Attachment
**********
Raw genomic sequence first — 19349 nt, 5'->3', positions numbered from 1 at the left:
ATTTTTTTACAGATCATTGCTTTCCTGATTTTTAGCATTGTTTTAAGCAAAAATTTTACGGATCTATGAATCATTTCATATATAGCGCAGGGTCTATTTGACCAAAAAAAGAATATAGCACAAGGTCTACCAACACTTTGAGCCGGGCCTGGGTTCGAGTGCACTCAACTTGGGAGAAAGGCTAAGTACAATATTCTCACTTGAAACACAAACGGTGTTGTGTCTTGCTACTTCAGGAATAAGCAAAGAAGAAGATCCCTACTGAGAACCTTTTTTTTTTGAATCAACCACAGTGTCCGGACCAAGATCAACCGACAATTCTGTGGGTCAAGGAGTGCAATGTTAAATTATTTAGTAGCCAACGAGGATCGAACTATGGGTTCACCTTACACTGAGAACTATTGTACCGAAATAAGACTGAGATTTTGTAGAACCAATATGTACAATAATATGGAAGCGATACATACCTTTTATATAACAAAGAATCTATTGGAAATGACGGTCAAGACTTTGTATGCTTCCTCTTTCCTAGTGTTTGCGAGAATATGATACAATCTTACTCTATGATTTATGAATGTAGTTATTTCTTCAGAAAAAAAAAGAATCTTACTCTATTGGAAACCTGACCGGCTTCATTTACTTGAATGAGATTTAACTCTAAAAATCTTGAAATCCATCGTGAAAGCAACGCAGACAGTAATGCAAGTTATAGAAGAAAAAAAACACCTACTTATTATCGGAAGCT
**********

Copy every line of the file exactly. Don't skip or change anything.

Raw genomic sequence first — 19349 nt, 5'->3', positions numbered from 1 at the left:
ATTTTTTTACAGATCATTGCTTTCCTGATTTTTAGCATTGTTTTAAGCAAAAATTTTACGGATCTATGAATCATTTCATATATAGCGCAGGGTCTATTTGACCAAAAAAAGAATATAGCACAAGGTCTACCAACACTTTGAGCCGGGCCTGGGTTCGAGTGCACTCAACTTGGGAGAAAGGCTAAGTACAATATTCTCACTTGAAACACAAACGGTGTTGTGTCTTGCTACTTCAGGAATAAGCAAAGAAGAAGATCCCTACTGAGAACCTTTTTTTTTTGAATCAACCACAGTGTCCGGACCAAGATCAACCGACAATTCTGTGGGTCAAGGAGTGCAATGTTAAATTATTTAGTAGCCAACGAGGATCGAACTATGGGTTCACCTTACACTGAGAACTATTGTACCGAAATAAGACTGAGATTTTGTAGAACCAATATGTACAATAATATGGAAGCGATACATACCTTTTATATAACAAAGAATCTATTGGAAATGACGGTCAAGACTTTGTATGCTTCCTCTTTCCTAGTGTTTGCGAGAATATGATACAATCTTACTCTATGATTTATGAATGTAGTTATTTCTTCAGAAAAAAAAAGAATCTTACTCTATTGGAAACCTGACCGGCTTCATTTACTTGAATGAGATTTAACTCTAAAAATCTTGAAATCCATCGTGAAAGCAACGCAGACAGTAATGCAAGTTATAGAAGAAAAAAAACACCTACTTATTATCGGAAGCT